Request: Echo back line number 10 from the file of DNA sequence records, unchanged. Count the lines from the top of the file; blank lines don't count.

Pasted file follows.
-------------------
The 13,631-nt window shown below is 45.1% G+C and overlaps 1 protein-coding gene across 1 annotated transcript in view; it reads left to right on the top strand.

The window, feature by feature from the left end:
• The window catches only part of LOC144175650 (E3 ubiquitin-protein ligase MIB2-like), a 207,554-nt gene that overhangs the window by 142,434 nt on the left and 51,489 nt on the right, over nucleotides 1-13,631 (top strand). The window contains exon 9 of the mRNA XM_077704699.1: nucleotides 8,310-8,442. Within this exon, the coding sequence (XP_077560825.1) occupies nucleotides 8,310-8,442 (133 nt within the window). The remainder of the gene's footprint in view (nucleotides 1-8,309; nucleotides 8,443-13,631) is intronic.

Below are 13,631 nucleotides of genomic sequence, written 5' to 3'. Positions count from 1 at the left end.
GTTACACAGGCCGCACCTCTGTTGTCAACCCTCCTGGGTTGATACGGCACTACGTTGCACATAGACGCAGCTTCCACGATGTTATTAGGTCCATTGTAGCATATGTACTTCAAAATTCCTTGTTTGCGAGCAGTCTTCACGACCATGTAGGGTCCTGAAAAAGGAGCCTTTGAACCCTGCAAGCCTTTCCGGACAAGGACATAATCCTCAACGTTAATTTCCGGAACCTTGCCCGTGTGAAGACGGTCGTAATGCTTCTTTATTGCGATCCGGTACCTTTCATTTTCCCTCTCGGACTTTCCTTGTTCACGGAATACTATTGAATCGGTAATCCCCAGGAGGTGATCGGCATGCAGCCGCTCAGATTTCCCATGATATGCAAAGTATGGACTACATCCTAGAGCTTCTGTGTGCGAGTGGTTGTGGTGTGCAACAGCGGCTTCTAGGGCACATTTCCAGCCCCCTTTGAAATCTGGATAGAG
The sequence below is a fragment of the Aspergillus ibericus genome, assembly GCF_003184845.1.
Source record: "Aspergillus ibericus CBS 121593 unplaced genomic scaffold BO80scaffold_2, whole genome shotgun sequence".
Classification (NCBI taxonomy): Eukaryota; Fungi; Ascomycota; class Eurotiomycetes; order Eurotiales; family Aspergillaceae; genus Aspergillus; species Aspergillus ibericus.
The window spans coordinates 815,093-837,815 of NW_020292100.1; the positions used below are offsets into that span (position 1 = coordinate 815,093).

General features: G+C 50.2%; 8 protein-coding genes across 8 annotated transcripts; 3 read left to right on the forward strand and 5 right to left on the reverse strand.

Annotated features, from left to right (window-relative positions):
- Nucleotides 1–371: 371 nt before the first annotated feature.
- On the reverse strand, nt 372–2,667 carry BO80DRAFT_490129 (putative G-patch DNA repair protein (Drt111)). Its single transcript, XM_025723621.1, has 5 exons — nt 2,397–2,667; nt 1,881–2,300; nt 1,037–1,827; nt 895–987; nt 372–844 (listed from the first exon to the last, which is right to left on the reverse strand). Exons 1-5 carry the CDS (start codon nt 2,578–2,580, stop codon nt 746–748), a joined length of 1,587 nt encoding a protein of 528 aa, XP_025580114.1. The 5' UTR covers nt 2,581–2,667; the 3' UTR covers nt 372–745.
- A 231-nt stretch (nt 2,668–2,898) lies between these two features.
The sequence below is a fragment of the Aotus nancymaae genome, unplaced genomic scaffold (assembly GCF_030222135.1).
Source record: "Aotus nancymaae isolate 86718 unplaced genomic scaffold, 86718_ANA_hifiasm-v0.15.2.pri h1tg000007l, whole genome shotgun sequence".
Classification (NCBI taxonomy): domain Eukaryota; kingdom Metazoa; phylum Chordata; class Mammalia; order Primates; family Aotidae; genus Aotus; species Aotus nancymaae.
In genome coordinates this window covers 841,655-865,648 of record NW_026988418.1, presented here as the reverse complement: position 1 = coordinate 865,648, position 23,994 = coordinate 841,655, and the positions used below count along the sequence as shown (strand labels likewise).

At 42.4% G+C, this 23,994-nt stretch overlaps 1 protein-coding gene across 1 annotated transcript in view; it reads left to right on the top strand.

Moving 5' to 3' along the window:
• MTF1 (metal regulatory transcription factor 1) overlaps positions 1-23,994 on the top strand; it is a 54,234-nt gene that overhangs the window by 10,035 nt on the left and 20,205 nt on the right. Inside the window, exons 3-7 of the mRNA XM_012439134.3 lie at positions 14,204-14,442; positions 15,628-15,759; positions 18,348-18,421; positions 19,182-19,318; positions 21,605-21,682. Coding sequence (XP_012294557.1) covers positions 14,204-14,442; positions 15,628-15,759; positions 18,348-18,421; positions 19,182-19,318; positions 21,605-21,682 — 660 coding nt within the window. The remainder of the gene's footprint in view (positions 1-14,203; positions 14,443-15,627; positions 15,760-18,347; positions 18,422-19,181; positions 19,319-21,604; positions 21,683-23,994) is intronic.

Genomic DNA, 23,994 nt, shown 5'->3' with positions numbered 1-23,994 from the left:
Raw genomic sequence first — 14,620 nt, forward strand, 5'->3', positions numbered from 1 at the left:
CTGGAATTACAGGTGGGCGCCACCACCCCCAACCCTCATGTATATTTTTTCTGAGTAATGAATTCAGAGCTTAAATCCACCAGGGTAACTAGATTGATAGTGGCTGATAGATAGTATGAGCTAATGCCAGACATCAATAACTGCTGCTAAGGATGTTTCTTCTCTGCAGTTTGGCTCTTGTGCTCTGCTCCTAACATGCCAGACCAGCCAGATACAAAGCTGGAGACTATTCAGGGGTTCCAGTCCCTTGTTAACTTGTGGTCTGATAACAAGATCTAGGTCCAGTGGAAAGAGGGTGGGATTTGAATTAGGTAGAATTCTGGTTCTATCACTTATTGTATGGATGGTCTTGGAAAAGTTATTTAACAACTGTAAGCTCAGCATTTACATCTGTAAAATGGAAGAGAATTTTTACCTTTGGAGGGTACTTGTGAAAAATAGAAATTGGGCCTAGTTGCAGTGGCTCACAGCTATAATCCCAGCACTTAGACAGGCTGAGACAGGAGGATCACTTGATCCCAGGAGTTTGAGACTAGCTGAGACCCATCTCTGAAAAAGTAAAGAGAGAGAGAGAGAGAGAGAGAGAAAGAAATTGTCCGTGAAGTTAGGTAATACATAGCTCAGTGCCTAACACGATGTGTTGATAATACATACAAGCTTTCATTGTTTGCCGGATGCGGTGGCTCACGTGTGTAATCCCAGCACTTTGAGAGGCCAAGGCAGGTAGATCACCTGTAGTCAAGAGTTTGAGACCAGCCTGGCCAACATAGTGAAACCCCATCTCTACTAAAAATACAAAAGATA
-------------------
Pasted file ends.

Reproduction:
General features: G+C 50.2%; 8 protein-coding genes across 8 annotated transcripts; 3 read left to right on the forward strand and 5 right to left on the reverse strand.